Brief Overview of LISREL—Page 1
Brief Overview of LISREL & Related Programs & Techniques
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TRUCTURAL AND MEASUREMENT MODELS
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LISREL. We have focused on structural models.
Such models assume that all variables are measured without error. Of course, this assumption is
often not reasonable. As we saw earlier in the course,
Random measurement error in the dependent variable does not bias regression coefficients.
However, it does result in larger standard errors.
Random measurement error in the independent variables results in biased estimates. In the
case of a bivariate regression, estimates will be biased toward zero. With more IVs, the bias
can be upwards or downwards.
Systematic error, of course, can produce either an upward or downward bias.
Factor analysis is one way of dealing with measurement error. With factor analysis, a large
number of items are reduced to a smaller number of factors, or ―latent variables‖. For example, 7
personality measures might be reduced into a single ―locus of control‖ scale. This scale would be
more reliable than any of the individual measures that constructed it.
Factor analysis can be either
exploratory — the computer determines what the underlying factors are
confirmatory — the researcher specifies what factor structure she thinks underlies the
measures, and then tests whether the data are consistent with her hypotheses.
Programs such as LISREL make it possible to combine structural equation modeling and
confirmatory factor analysis. (I understand programs like AMOS and MPlus and the gllamm
addon routine to Stata can do these sorts of things too but I have never used them. These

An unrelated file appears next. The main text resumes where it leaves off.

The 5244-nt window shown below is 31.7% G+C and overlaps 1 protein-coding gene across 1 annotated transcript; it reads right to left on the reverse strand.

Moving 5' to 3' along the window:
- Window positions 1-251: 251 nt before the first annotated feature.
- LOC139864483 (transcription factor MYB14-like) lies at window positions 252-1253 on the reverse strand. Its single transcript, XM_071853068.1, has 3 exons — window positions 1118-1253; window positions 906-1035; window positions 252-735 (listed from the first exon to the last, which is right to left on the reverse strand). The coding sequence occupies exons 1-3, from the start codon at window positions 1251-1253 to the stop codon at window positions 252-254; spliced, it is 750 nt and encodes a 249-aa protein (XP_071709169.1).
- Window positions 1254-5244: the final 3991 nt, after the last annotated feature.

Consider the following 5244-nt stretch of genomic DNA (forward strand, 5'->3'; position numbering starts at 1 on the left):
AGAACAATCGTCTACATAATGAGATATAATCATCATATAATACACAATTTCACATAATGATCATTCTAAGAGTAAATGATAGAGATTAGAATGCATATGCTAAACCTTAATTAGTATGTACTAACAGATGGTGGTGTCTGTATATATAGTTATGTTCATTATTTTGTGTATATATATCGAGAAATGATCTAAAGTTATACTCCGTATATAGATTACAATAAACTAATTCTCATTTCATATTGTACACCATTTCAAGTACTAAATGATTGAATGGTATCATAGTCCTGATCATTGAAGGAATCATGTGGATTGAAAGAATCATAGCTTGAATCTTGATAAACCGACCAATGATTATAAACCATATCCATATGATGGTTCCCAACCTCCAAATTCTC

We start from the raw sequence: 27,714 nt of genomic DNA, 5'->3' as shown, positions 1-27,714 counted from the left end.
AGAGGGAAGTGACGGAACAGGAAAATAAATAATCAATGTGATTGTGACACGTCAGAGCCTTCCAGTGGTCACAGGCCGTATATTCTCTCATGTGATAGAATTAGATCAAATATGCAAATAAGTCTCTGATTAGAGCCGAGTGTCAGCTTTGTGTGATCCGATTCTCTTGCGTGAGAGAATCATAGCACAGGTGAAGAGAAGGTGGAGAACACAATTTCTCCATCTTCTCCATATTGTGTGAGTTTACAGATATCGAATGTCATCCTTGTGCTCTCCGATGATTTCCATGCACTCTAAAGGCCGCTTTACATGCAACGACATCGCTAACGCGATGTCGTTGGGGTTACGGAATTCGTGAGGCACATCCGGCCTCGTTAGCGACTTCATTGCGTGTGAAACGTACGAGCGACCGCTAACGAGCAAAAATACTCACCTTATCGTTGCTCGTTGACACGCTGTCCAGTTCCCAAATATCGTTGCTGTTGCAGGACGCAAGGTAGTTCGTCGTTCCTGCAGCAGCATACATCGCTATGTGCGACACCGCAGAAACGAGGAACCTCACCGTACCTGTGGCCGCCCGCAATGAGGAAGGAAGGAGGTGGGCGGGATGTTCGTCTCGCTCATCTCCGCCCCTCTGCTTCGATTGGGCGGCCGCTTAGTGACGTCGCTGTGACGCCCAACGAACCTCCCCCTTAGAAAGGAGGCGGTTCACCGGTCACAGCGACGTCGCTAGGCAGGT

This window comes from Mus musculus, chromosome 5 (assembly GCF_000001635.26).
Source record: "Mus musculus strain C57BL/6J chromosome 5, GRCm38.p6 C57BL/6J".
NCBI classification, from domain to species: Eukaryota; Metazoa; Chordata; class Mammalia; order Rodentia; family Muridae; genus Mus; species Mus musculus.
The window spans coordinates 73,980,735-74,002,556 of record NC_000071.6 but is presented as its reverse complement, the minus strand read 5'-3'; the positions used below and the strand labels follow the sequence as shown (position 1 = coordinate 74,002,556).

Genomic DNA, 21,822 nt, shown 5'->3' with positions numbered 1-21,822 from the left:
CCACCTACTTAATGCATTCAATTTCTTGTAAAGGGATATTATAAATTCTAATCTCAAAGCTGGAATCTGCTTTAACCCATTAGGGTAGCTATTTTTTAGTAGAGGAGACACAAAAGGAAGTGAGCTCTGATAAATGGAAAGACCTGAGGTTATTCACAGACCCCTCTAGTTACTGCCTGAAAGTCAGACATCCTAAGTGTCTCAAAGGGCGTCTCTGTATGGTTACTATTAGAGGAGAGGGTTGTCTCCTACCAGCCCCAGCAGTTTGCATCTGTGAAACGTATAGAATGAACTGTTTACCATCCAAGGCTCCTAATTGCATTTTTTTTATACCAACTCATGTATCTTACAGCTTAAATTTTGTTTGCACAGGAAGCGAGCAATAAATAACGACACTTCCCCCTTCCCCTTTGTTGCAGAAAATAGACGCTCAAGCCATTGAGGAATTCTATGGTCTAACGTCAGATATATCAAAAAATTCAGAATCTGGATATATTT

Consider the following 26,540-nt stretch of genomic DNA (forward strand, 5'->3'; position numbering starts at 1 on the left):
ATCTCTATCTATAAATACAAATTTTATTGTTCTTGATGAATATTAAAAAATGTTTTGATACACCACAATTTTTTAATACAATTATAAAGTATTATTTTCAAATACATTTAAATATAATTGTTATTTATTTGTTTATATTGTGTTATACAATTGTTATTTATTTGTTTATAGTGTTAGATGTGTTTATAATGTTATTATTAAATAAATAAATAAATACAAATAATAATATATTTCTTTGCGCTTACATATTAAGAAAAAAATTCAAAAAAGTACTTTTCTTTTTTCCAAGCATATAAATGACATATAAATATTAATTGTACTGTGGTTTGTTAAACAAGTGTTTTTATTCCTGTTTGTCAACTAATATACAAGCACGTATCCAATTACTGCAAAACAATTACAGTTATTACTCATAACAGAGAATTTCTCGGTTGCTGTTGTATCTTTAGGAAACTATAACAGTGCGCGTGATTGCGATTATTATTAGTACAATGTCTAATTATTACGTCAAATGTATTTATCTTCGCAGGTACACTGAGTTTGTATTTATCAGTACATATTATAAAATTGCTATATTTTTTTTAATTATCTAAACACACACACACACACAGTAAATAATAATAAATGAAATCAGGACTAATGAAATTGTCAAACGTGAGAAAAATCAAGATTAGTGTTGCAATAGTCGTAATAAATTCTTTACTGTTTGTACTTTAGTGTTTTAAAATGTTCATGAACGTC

programs may be easier to use and/or cheaper than LISREL, so you may want to check them out
if you want to do heavyduty work in this area.) Some traits of LISREL:
There is both a measurement model and a structural model.
o
The measurement model indicates how observed indicators are linked to underlying
latent variables. (e.g. X1 and X2 may be indicators of Locus of control; X3 and X4 may
be indicators of Socioeconomic status).
o
The structural model indicates how the latent variables are linked to each other.
o
By controlling for measurement error, a correctly specified LISREL model makes it
possible to obtain unbiased estimates of structural coefficients. (Of course, getting the
model correctly specified is the trick.)
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LISREL can handle a wide array of problems and models. These include
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Models with measurement error
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Nonrecursive models
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Manovatype problems
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Multiple group comparisons (e.g. you can have separate models for blacks & whites)
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Tests of constraints (e.g. two or more coefficients equal each other, a subset of
coefficients equals zero, parameters are equal across populations)
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Confirmatory factor analysis models
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Ordinal regression
o
Hierarchical Linear Models
I’ll give just a few examples, not all of which I will talk about in class. A free trial edition and a
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 Spring '11
 RichardWilliams
 Regression Analysis, Variance, LISREL

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